By Charlie Bermant
Peninsula Daily News
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“This is a great opportunity for the kids,” said parent Debbie Sonandre, one of many volunteers on the Port Townsend School District production.
“They learn about the characters and can judge their actions,” she said.
“For instance, Odysseus seems very generous at some times, while at others, he only does things for himself.”
“The Odyssey” will be performed six times on two weekends at the Mountain View Commons gym, 1919 Blaine St.: Friday-Saturday, March 15-16, and Friday-Saturday, March 22-23.
Performances will take place at
7 p.m. Fridays and at 2 p.m. and 7 p.m. Saturdays. Admission is by donation.
The production is under the auspices of the Opportunity, Community, Experience, Academics, Navigation Program — or OCEAN — an alternative education program formerly known as ICE.
The play has a cast of 28 students from kindergarten through 12th grade.
In addition, 10 students are involved in set construction and other technical aspects.
This week, they are filling the OCEAN classroom at Grant Street with set design, early rehearsals and musical practice.
One day this week, while one group of students fashioned the structure for large dog heads, another sat in the corner and practiced a scene in which they pretended to be aboard a galley rowing toward their destination.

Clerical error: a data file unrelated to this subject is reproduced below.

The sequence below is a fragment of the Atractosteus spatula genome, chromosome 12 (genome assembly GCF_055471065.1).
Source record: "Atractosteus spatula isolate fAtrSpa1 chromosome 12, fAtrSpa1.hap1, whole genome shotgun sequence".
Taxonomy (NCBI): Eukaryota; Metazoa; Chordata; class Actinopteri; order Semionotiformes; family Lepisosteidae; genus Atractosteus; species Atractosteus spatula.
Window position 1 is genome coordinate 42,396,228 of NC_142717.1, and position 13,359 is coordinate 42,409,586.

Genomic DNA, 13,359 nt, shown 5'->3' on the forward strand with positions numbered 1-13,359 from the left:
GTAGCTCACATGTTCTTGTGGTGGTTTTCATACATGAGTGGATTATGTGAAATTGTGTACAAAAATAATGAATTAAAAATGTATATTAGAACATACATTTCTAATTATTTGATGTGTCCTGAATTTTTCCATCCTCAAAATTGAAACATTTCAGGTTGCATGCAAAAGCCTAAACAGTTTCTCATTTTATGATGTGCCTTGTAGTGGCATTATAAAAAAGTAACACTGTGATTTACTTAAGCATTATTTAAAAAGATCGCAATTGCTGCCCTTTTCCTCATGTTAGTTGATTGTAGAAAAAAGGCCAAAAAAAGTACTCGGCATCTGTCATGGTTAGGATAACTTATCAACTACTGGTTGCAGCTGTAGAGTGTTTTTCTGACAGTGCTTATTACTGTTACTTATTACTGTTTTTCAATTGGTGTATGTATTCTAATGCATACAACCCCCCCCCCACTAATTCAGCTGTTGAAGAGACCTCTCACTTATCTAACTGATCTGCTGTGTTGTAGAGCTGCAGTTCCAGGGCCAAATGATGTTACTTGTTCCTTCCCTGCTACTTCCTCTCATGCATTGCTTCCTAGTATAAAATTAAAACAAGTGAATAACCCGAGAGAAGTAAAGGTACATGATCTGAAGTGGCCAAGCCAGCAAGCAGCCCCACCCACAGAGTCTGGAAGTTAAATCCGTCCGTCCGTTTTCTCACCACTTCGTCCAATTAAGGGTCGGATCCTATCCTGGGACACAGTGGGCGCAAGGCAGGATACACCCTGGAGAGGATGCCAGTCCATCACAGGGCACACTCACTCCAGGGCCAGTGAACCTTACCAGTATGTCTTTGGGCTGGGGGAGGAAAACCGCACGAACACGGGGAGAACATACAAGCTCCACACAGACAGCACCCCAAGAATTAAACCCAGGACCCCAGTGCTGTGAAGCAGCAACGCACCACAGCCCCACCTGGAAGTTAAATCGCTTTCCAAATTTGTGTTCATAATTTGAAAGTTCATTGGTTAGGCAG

Homer's ancient Greek epic poem “The Odyssey” tells the story of Odysseus, or Ulysses as he is also known, and his 10-year journey home after the end of the Trojan War.
The presentation, an adaptation of the poem, is directed by Marc Weinblatt, who also edited the material in order to suit the students' comprehension level, according to Sonandre.
This is the third year the district has produced a multi-age production.
It is not only highly entertaining, but teaches the students to interact, Sonandre said.
“The older kids engage the younger kids, who see how hard it is to learn lines,” she said.
“All of them work really hard.”
The creative process is more intense and rewarding than in a regular art class, said artist Thaddeus Jurczynski, who is working with the building of sets.
“Not only are the kids creating art, but they are creating art with a purpose,” Jurczynski said.
“There are a lot of different ways to do the same thing, such as making teeth for a dog's head.
“Some kids do a simpler design, while others come up with something more sophisticated, like making them curve.
“It's not just art,” Jurczynski said.
“There is some engineering and math involved in order to make it work, along with an abstract element.”
The entire production costs about $7,200. All but $2,700 has been covered by grants and other funding sources.
Sponsors are hoping the shortfall will be covered by a Kickstarter Campaign, a fundraising tool in which individuals can pledge any amount in support of a project.
The direct address for the campaign has not been determined, but those wishing to pledge can visit www.kickstarter.com and search for Port Townsend to get to the page which Sonandre said will be online by the end of the week.
Jefferson County Editor Charlie Bermant can be reached at 360-385-2335 or at email@example.com.